Our faith in the simplicity of methods is grounded in experience and the observation of facts. This experience has proven the need of but few instruments and improved our mechanical technique. A high mortality in surgery is always in accord with the limit of experience, inaptitude, inaccuracy, inattention to details, non-observance of the simple precautions which cleanse away and ward out dust. In this connection I will quote from one of the most eminent scientists of our generation, an original investigator of rare genius and success, Prof. John Tyndall:
"I have spoken of the floating dust of the air, of the means of rendering it visible, and of the perfect immunity from putrefaction which accompanies the contact of moteless air; consider the woes which this wafted matter, during historic and prehistoric ages, has inflicted on mankind; consider the loss of life in hospitals from putrefying wounds; consider the loss in places where there are plenty of wounds but no hospitals, and in the ages before hospitals were anywhere founded; consider the slaughter which has hitherto followed that of the battlefield when those bacterial destroyers are let loose, often producing a mortality far greater than that of the battle itself; add to this the other conception that in times of epidemic diseases, the self-same floating matter has frequently, if not always, mingled with it the special germs which produce the epidemic, being thus enabled to sow pestilence and death over nations and continents; consider all this, and you will come with me to the conclusion that all the havoc of war, ten times multiplied, would be evanescent if compared to the ravages due to atmospheric dust.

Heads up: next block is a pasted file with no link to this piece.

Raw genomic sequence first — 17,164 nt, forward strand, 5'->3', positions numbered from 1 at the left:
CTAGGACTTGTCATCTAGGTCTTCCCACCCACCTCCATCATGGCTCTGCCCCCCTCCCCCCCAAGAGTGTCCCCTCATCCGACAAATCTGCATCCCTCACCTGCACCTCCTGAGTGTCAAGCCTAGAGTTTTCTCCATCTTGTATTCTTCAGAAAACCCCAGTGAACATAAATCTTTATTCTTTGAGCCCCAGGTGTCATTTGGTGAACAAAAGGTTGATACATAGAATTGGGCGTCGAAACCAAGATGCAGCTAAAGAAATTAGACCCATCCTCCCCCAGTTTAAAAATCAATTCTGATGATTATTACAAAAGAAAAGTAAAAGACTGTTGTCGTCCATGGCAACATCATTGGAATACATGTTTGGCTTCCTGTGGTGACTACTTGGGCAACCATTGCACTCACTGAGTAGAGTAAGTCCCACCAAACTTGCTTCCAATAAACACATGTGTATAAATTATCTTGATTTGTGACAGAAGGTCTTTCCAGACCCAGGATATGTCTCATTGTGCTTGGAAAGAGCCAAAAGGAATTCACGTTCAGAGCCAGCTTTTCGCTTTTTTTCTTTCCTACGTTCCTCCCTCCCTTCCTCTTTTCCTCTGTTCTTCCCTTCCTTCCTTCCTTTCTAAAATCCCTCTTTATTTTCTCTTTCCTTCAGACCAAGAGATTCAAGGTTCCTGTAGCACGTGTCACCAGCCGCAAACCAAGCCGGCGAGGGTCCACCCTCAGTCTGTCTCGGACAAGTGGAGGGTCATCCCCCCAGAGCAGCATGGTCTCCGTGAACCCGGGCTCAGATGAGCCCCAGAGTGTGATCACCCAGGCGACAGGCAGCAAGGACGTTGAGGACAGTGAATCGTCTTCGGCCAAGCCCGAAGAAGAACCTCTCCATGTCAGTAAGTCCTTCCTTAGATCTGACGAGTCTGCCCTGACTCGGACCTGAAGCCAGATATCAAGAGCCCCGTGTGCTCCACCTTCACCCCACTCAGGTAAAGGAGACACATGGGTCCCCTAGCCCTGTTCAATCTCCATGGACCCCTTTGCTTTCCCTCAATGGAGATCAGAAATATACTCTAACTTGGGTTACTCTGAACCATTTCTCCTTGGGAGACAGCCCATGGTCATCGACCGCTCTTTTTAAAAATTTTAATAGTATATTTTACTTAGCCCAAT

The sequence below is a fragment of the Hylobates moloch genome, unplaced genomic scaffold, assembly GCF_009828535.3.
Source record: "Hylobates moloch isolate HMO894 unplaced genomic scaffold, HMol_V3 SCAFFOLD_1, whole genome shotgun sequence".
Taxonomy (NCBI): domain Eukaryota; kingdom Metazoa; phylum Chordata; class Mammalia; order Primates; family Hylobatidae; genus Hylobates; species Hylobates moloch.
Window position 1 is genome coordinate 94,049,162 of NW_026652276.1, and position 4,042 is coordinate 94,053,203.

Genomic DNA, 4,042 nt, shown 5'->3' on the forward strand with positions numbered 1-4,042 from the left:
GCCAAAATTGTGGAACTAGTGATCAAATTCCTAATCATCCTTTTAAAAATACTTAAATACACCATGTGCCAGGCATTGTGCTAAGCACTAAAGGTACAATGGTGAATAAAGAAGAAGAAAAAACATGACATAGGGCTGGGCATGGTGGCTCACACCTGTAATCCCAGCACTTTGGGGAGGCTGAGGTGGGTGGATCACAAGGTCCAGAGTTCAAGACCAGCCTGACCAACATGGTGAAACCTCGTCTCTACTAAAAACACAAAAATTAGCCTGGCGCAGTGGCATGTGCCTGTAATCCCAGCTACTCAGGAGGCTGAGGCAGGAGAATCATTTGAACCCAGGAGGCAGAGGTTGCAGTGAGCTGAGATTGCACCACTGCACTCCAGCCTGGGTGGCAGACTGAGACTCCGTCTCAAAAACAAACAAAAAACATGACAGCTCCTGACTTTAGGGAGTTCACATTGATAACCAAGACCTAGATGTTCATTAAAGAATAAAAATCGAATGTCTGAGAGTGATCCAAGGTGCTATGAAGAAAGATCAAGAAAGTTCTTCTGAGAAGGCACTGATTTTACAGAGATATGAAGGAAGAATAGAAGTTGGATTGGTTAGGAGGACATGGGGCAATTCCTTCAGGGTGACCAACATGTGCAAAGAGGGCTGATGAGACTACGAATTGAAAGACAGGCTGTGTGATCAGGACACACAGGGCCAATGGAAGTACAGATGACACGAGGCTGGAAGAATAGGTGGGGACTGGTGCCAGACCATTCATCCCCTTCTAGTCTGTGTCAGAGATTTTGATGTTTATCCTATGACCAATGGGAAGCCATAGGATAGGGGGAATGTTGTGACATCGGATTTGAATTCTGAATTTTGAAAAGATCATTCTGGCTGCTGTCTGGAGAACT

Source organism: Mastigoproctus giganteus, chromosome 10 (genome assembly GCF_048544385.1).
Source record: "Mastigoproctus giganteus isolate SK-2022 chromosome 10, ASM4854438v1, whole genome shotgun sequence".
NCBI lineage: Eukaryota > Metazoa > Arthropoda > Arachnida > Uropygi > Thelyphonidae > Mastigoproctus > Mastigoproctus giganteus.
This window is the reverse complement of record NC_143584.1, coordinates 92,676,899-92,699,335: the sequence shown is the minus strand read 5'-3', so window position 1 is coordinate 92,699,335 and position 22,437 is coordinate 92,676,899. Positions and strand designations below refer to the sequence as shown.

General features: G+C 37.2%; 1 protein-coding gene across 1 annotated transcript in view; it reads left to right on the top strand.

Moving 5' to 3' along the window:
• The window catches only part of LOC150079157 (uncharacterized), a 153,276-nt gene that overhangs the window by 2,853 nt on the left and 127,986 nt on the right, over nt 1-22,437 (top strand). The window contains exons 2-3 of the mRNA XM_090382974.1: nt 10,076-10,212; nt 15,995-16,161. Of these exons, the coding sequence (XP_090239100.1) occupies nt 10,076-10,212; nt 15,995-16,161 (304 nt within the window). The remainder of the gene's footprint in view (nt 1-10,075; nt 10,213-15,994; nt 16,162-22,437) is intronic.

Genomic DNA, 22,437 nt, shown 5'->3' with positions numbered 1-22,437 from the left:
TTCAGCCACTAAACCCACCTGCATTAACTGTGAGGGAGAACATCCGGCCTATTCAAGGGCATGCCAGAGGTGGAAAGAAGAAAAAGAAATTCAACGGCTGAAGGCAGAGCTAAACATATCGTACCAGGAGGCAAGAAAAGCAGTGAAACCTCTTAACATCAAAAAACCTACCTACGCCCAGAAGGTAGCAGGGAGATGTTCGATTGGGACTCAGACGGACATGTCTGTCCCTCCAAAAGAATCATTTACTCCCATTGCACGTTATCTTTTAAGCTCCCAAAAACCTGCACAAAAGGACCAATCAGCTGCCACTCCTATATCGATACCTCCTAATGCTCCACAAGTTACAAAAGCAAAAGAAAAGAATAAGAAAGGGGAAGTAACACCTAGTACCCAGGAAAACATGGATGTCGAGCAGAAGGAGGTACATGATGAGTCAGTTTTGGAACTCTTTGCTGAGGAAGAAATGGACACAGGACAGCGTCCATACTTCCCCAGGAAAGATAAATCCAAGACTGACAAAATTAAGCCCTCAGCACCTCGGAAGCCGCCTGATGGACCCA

“This preventable destruction is going on to-day, and it has been permitted to go on for ages without a whisper of information regarding its cause being vouchsafed to the suffering sentient world. We have been scourged by invisible thongs, attacked from impenetrable ambuscades, and it is only to-day that the light of science is being let in upon the murderous domain of our foes.
"From the vantage ground already won, I look forward with confident hope to the triumph of medical art over scenes of misery. The cause of calamity being once clearly revealed, not only to physicians, but to the public, whose intelligent coöperation is absolutely essential to success, the final victory of humanity is only a question of time. We have only a foretaste of that victory in the triumphs of surgery as practiced at your doors."
The corollary, the conclusions to be drawn from Prof. Tyndall's reasoning, would seem to be that the germ or bacterium is the primary cause of the calamities to which he refers, and that but for the dust or dirt the germ or bacteria could not exist. It is in the dust or dirt the poison, germ or by whatever pame you may be pleased to designate it, germinates; avoid or remove this and you have a clean, unirritated and aseptic wound; one you can cure. We know what a little atom of contagion will do. The dust or dirt is the seed and it spreads as does the pollen of the growths of the fields.
We know the effect of the smallpox virus. Let this impure floating matter of the air fall into a wound and it will poison it, and this poison will be taken into the circulation and you will have general and dangerous septic conditions. The success following cleanliness, following going to and doing our work in a scientifically clean state explains the pathology of many conditions. What is said in this connection applies to all surgery.
The low mortality of our surgery in the late years has not been due to the extent claimed to antiseptic precautions, but to scientific cleanliness.
The sources of infection are very numerous. Invalids are a common source of the infection of healthy people. The transportation of children convalescing from scarlet fever or diphtheria spreads the contagion. In my own surgical work I have always dreaded a contaminated atmosphere, dreaded an overcrowded operating room, and for this reason 1 keep an empty room on each floor of a small private hospital. If I do three sections, each is done is a separate room, thus avoiding the too great risk of atmospheric infection. Infection may come from the old books of circulating libraries or those of a second hand book store.
Since time does not kill septic germs, they must be removed by the most rigid cleanliness. We have learned no more important truth than